Remarkably, the spination of certain cacti suggests snowflakes, something I first noticed years ago at a succulent specialty nursery. I was there to photograph aloes in bloom, but I’d come too early in the season. I thought of leaving, and I’m so glad I didn’t! That afternoon forever changed the way I see certain succulent plants.
There were a lot of columnar (ceroid) varieties—you know, those shaped like fire hydrants and baseball bats—all with tapered tips. I looked down on one, was intrigued by how lower spines framed upper ones, and took a photo. Wow! I took lots more. When the images (above) appeared later in the Los Angeles Times, editors prefaced my photo essay with: “We thought we’d share our version of snowflakes with readers in colder climes.”
I hope you’ll hunt for succulent snowflakes in your own garden or cactus collection. I know that whenever I find one, it’s a delightful surprise. Now, for your enjoyment, a few from my own garden:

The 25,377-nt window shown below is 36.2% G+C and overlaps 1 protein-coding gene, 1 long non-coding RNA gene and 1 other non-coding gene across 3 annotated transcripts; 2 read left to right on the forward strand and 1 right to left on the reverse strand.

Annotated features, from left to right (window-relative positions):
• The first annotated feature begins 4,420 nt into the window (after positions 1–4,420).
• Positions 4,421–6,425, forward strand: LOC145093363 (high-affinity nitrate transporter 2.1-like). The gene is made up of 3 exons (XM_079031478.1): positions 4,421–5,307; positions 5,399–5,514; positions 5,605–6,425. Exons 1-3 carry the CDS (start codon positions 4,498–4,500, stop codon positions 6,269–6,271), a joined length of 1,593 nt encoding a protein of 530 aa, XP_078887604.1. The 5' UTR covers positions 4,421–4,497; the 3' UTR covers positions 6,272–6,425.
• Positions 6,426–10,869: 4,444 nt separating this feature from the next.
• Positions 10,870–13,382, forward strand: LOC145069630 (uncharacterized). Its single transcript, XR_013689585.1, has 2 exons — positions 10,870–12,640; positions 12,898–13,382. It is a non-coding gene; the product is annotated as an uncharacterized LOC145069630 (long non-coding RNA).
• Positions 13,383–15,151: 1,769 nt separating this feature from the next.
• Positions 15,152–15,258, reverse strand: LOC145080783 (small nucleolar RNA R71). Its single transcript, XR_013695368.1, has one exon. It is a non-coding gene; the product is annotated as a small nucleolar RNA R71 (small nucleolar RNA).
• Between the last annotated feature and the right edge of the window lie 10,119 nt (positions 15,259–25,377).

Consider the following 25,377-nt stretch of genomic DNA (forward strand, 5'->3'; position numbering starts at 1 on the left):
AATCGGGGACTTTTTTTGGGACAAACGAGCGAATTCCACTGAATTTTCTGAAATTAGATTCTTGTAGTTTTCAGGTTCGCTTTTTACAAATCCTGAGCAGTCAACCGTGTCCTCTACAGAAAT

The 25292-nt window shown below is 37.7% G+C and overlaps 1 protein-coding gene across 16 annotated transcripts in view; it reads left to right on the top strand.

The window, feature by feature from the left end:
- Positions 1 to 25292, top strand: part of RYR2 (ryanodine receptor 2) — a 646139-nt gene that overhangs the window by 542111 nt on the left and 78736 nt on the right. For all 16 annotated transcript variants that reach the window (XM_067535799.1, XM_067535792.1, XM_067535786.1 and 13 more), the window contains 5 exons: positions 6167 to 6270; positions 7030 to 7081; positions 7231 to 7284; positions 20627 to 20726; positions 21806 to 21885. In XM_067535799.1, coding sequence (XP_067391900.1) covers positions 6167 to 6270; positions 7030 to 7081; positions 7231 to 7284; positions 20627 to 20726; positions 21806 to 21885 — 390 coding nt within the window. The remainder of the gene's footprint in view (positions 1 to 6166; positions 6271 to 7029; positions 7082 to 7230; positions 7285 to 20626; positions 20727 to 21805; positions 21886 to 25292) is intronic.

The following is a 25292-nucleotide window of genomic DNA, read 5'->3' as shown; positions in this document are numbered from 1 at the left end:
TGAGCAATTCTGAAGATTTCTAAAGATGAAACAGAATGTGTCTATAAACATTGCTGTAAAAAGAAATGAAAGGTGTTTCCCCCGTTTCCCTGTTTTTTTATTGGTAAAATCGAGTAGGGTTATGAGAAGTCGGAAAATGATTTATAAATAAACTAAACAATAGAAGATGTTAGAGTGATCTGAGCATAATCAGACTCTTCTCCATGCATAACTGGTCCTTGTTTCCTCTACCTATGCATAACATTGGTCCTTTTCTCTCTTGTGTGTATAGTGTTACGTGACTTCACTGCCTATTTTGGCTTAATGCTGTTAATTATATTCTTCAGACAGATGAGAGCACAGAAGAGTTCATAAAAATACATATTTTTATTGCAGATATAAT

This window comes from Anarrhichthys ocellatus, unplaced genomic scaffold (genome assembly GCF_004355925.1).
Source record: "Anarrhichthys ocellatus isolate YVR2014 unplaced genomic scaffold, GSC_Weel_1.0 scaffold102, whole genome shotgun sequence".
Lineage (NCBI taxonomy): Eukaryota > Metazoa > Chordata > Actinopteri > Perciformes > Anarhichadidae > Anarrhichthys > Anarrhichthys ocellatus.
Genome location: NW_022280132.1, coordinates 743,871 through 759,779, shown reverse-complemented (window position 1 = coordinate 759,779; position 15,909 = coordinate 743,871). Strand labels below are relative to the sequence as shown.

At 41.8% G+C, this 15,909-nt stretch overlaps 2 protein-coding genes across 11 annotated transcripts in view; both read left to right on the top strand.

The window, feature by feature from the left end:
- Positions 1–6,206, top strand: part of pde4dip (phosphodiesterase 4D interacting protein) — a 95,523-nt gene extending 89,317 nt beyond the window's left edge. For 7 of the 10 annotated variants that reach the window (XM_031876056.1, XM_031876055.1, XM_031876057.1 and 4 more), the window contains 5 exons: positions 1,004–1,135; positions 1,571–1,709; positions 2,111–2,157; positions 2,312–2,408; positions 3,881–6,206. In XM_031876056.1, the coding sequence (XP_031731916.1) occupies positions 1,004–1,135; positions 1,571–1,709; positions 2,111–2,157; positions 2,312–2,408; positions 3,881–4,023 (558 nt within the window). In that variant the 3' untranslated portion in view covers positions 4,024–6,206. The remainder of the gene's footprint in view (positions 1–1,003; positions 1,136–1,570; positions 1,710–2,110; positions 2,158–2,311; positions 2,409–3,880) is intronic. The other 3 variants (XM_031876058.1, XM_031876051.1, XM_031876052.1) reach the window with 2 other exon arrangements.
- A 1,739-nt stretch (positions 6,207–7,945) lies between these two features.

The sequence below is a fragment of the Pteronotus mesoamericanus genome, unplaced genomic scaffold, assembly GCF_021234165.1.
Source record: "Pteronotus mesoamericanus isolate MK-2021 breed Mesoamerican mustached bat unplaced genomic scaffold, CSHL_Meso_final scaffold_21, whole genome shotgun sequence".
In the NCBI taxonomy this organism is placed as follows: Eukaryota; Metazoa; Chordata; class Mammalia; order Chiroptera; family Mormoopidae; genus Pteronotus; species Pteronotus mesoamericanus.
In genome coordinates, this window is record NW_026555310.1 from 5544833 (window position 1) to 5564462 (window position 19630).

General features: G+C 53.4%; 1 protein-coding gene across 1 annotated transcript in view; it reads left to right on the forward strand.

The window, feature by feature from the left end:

It’s a paradox worth savoring: Spines on hefty desert plants resemble delicate, geometric ice crystals. Do check for cactus snowflakes the next time you visit a succulent specialty nursery, whether you bring any home or not. To capture them with your camera, simply hold the lens horizontally above the plants.
P.S. If you search online for “cactus snowflake,” you’ll get images of succulents that look like cacti but aren’t. They’re Euphorbia polygona, the green form and silvery gray ‘Snowflake’…which has been renamed “Euphorbia horrida ‘Snowflake’. But as you can see, there’s nothing horrid about it!
Also in my own collection is this Euphorbia meloformis. The green is new growth that happened after the plant got sunburned. Pretty cool, eh?
Related info on this site:
Enjoy my article on succulents with spiral patterns: Many cacti and succulents form geometric spirals similar to those of sunflowers, pine cones and nautilus shells. Spiral leaf arrangements funnel rain to roots, and keep upper leaves from…[Continue reading].